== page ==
For other activity out of Eton Park, we also detailed an increase in their Lonrho (LONR) stake.

Odey Shorts JJB Sports While Activists Remain Long

It looks like we might have another potential battleground stock on our hands. European hedge fund giant Odey Asset Management has disclosed a new short position in JJB Sports (LON: JJB), a sporting goods retailer. Due to portfolio activity on the 24th of December, Odey are short -0.61% of JJB's shares outstanding. Just yesterday we posted up that Odey remains optimistic on stock markets. But obviously, as a hedge fund, they will have short positions as well.

Crispin Odey's hedge fund had to declare this position under UK regulations because JJB is currently involved in a rights issue and Odey holds greater than a -0.25% short position. For more on these rules, see our primer on UK disclosures for more information. According to recent reports in the FT, JJB Sports is expected to ask investors for a further £50m cash injection, following £31.5m promised just before Christmas.

A number of activist hedge funds have taken the other side of the trade, though. Crystal Amber, managed by Richard Berstein, owns 15.4% of JJB's shares. Additionally, Bill Gates' Casecade Fund holds a 5.5% ownership stake.

Odey's short position is even more intriguing because back in the summer of 2010, a quarterly letter from Odey disclosed that their funds were long another UK sports retailer, Sports Direct (LON: SPD). Back then, they owned 0.84% of the voting rights. If that position is still open today, then Odey potentially have an interesting pair trade of long SPD, short JJB. You can scroll through our coverage of other hedge fund short positions here.

Per Google Finance, JJB Sports is "a sports retailer supplying branded sports and leisure clothing, footwear and accessories. JJB Sports is a high street sports retailer, with 250 stores in the United Kingdom and Eire. It provides a range of products covering United Kingdom sports."

For more from hedge fund Odey, be sure to see Crispin Odey's latest market commentary.

Second Curve Acquires Mercantile Bank (MBWM) Stake

Tom Brown's hedge fund firm Second Curve Capital have started a brand new position in Mercantile Bank (MBWM). Per a 13G filing with the SEC, the hedge fund reveals that due to trading activity on December 30th, Second Curve now owns 5.1% of MBWM with 442,707 shares.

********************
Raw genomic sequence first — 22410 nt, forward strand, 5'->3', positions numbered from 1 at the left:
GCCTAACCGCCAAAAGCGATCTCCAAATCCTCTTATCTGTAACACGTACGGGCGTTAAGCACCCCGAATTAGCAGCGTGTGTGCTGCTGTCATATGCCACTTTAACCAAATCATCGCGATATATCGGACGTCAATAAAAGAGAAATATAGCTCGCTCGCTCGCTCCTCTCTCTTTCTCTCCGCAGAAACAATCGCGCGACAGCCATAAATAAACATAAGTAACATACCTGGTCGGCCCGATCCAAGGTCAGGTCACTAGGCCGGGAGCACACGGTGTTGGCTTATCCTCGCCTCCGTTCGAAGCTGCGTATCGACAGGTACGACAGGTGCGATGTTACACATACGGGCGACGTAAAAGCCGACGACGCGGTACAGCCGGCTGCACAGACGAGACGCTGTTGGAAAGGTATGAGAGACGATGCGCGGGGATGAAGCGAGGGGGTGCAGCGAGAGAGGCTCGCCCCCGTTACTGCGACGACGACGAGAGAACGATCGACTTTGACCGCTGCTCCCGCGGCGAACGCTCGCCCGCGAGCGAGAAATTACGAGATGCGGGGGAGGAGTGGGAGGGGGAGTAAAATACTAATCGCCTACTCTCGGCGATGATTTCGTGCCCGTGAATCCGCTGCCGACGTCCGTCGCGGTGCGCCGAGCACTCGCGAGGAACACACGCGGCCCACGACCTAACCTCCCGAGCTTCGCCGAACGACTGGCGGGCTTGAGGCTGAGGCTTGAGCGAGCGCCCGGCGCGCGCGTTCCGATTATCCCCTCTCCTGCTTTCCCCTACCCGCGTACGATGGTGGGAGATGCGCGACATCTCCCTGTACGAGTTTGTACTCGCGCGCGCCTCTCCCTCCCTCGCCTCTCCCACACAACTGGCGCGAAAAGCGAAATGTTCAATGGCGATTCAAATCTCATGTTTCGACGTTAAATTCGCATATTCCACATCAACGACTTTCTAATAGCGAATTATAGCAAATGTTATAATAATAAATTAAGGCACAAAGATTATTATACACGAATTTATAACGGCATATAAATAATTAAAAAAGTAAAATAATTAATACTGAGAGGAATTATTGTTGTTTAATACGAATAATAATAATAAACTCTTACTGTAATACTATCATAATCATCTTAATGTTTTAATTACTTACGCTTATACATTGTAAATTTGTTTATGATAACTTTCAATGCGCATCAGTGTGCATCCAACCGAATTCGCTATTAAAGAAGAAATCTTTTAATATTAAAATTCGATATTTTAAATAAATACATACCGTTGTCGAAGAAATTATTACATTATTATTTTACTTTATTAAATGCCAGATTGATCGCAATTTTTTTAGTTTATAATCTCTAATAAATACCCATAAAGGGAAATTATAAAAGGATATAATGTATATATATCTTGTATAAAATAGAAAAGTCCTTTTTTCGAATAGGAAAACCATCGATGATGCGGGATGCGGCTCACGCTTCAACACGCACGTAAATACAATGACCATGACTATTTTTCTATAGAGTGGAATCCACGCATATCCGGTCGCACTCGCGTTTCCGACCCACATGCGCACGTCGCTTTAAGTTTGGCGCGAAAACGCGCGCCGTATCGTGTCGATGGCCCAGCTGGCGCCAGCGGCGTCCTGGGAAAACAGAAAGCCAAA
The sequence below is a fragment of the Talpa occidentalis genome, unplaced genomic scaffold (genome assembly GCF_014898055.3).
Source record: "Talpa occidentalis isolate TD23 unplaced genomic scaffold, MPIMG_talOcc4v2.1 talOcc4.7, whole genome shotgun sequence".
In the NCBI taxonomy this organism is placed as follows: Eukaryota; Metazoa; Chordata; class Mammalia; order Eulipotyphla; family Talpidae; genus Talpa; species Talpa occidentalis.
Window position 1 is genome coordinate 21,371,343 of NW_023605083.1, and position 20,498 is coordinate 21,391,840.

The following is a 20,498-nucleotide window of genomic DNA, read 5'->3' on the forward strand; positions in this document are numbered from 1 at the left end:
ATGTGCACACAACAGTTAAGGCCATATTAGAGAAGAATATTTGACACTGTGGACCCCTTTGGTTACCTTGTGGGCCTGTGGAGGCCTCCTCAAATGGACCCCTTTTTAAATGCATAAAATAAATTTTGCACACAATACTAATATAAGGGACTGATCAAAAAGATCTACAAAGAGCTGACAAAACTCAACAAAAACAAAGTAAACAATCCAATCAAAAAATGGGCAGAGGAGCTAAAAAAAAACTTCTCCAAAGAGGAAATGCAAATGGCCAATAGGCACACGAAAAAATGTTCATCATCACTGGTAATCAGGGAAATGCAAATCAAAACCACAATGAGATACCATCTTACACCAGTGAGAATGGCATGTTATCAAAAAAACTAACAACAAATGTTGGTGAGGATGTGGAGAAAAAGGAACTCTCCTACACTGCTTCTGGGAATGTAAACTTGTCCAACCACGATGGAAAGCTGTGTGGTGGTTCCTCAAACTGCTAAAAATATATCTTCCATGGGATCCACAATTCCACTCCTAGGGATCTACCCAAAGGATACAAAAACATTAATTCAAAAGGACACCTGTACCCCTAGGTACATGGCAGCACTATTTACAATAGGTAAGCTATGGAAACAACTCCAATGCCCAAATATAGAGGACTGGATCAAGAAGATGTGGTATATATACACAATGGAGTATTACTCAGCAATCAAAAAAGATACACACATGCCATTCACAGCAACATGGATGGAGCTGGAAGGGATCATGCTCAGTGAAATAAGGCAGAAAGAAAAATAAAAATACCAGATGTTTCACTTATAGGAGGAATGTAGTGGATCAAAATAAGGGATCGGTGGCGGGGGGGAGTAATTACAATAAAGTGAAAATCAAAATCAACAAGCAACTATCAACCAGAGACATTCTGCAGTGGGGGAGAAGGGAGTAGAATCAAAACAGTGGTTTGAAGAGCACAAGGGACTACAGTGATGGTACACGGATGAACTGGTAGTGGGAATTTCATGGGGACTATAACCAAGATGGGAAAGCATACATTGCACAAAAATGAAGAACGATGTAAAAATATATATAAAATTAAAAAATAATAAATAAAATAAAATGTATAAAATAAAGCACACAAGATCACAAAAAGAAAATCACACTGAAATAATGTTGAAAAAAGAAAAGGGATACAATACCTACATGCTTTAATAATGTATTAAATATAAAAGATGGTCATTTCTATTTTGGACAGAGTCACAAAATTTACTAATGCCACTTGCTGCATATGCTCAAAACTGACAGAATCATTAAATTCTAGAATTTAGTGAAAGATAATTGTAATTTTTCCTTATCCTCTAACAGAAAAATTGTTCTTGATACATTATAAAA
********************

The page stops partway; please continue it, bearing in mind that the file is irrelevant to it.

This is a brand new position because the firm did not disclose owning shares in their previous SEC filings. Prior to founding Second Curve, Tom Brown headed the financial services group at Julian Robertson's Tiger Management. During the financial crisis, Brown was painfully early on his bullish call on the financials and it cost him dearly at the time.

Per Google Finance, Mercantile Bank "wholly owns Mercantile Bank of Michigan (the Bank). The Bank is a state banking company. The Bank’s primary service area is the Kent and Ottawa County areas of West Michigan, which includes the City of Grand Rapids in the State of Michigan. The Bank, through its seven offices, provides commercial banking services primarily to small- to medium-sized businesses and retail banking services in and around the Grand Rapids, Holland and Lansing areas."

For more on Tom Brown's hedge fund, we detailed yesterday that Second Curve acquired more CompuCredit (CCRT) as well.

What We're Reading ~ New Year Edition

If you missed it, Bespoke's 2011 roundtable [Bespoke]

Letter from Citadel's Ken Griffin [Dealbook]

Growth versus value [AbnormalReturns]

In 2010, we learned that... [ReformedBroker]

On an MBA versus CFA [ResearchPuzzle]

Interview with Alexander Roepers of Atlantic Investment Mgmt [Barron's]

Howard Lindzon interviews Mark Cuban [StockTwits]

Warren Buffett speaks about succession planning at Berkshire [Vanity Fair]

How Chipotle (CMG) is winning burrito wars [Bnet]

Six themes for 2011 [Pragmatic Capitalism]

On why Google (GOOG) is undervalued [TwistedValue]

Rising interest rates positive for equities? [ValuePlays]

How to come up with investment ideas [GannonOnInvesting]

Emerging hedge funds the belles of the ball [AllAboutAlpha]

Farallon receives mixed messages [Pensions&Investments]

From analyst to hedge fund founder in six years [Fortune]

On the respective Alcon (ACL) and Dynegy (DYN) deals [Dealbook]

Start the new year with an investment report card [Rational Walk]

The best economics blogs [WSJ]

New Year's hangover for stocks? [Barron's]

Bullish sentiment reaches historical extremes [Bespoke]

Hedge fund managers bullish on US stocks [Pensions&Investments]